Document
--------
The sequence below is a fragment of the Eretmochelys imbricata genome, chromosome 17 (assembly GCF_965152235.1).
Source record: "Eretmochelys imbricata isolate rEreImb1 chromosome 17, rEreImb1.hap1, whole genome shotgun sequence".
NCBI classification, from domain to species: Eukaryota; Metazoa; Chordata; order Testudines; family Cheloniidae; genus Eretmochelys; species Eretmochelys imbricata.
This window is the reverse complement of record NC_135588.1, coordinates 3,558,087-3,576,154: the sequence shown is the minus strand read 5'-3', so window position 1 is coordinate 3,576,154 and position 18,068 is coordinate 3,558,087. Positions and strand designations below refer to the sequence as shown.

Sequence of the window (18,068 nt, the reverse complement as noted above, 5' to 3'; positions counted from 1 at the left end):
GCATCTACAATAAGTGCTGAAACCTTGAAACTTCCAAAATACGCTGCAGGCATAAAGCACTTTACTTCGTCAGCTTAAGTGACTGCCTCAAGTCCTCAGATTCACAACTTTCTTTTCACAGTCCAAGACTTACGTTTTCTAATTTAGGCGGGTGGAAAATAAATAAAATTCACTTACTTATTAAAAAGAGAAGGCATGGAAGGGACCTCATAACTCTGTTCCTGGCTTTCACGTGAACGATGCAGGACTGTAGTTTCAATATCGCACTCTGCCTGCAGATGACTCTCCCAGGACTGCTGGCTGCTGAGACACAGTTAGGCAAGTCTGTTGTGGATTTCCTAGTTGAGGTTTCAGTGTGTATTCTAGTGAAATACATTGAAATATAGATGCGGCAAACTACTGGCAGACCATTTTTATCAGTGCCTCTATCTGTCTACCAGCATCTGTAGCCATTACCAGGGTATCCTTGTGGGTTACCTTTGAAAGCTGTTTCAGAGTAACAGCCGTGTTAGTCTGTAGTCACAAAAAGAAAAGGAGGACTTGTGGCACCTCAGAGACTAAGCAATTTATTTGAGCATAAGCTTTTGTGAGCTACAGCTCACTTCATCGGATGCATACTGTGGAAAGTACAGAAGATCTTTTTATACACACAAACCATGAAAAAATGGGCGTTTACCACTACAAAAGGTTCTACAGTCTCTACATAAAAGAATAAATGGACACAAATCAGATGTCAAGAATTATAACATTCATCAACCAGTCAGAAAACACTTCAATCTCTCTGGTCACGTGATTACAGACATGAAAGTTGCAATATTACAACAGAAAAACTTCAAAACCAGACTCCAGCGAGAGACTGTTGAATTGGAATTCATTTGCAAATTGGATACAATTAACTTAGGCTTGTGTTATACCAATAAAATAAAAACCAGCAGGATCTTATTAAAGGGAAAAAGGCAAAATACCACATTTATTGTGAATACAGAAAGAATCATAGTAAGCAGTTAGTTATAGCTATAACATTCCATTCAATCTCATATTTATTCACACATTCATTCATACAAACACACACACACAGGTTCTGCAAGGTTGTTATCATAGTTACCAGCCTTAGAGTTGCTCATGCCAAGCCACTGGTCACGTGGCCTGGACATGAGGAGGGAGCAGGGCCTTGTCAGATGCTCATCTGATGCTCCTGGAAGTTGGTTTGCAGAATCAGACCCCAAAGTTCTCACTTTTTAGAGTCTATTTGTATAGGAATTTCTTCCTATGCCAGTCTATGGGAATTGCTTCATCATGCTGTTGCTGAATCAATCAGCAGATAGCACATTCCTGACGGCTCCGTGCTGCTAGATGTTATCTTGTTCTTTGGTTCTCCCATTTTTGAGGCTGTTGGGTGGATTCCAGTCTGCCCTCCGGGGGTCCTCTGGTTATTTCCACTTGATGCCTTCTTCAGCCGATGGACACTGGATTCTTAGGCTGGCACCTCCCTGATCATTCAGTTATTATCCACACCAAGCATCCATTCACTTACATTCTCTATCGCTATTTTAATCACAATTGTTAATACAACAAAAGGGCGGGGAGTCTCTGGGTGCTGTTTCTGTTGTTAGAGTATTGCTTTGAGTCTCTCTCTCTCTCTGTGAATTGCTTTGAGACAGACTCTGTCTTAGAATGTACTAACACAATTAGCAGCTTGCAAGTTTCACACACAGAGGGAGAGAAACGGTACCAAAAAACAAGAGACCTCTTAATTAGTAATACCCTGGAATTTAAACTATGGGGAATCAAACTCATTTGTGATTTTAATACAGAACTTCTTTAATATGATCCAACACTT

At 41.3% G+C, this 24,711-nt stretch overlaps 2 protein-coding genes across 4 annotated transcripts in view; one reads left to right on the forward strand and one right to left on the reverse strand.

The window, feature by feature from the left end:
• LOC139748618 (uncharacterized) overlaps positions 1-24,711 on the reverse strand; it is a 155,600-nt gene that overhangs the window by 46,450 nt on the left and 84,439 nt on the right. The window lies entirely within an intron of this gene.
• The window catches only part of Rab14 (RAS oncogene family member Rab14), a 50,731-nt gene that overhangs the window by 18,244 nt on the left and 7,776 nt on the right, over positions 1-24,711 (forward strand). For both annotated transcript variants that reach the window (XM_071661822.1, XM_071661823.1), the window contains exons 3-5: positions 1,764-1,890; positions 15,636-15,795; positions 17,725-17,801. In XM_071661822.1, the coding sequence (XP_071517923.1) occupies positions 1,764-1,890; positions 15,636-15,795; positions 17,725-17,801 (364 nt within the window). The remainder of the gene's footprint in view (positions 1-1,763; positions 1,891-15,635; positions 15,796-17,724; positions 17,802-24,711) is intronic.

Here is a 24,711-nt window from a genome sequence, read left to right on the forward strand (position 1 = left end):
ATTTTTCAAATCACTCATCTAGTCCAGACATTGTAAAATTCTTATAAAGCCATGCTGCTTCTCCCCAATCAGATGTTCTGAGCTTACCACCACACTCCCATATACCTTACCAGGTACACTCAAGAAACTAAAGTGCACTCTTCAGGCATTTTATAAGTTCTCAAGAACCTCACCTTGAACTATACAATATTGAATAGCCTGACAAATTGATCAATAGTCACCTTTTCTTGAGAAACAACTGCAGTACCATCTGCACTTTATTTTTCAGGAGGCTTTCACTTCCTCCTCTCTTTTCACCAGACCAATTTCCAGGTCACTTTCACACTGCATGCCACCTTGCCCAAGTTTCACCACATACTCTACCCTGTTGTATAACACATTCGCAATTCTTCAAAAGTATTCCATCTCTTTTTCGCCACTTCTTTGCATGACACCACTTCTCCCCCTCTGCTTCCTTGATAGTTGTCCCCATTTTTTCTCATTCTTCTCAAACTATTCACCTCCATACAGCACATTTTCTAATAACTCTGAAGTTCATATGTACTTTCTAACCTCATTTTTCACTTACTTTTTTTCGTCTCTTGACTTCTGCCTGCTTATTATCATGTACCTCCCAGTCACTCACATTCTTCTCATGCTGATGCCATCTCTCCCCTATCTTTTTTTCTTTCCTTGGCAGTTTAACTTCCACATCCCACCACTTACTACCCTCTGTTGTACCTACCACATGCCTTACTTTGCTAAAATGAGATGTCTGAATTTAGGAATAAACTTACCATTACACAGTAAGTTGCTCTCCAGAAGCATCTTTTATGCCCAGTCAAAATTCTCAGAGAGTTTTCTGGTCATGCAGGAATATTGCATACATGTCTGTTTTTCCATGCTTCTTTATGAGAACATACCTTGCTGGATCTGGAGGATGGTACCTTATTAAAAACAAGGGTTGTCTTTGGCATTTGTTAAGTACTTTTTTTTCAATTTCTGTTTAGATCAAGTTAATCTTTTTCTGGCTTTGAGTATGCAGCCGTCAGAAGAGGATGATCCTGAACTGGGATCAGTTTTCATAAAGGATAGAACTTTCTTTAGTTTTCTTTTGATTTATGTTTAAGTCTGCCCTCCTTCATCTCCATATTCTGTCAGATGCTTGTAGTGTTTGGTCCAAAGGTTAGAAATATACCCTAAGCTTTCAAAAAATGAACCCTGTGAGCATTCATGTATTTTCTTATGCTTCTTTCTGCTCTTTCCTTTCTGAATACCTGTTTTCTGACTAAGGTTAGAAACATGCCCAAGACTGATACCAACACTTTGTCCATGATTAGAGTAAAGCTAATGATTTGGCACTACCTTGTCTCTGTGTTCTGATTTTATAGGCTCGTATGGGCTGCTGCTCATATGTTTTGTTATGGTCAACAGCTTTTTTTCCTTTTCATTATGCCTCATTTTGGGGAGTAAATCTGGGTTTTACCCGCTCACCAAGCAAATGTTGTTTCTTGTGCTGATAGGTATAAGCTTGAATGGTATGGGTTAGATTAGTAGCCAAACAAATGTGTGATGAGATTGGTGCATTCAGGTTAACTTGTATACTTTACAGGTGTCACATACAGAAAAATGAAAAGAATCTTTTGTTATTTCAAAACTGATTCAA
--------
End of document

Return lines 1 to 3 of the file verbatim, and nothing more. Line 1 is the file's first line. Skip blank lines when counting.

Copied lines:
The sequence below is a fragment of the Eretmochelys imbricata genome, chromosome 17 (assembly GCF_965152235.1).
Source record: "Eretmochelys imbricata isolate rEreImb1 chromosome 17, rEreImb1.hap1, whole genome shotgun sequence".
NCBI classification, from domain to species: Eukaryota; Metazoa; Chordata; order Testudines; family Cheloniidae; genus Eretmochelys; species Eretmochelys imbricata.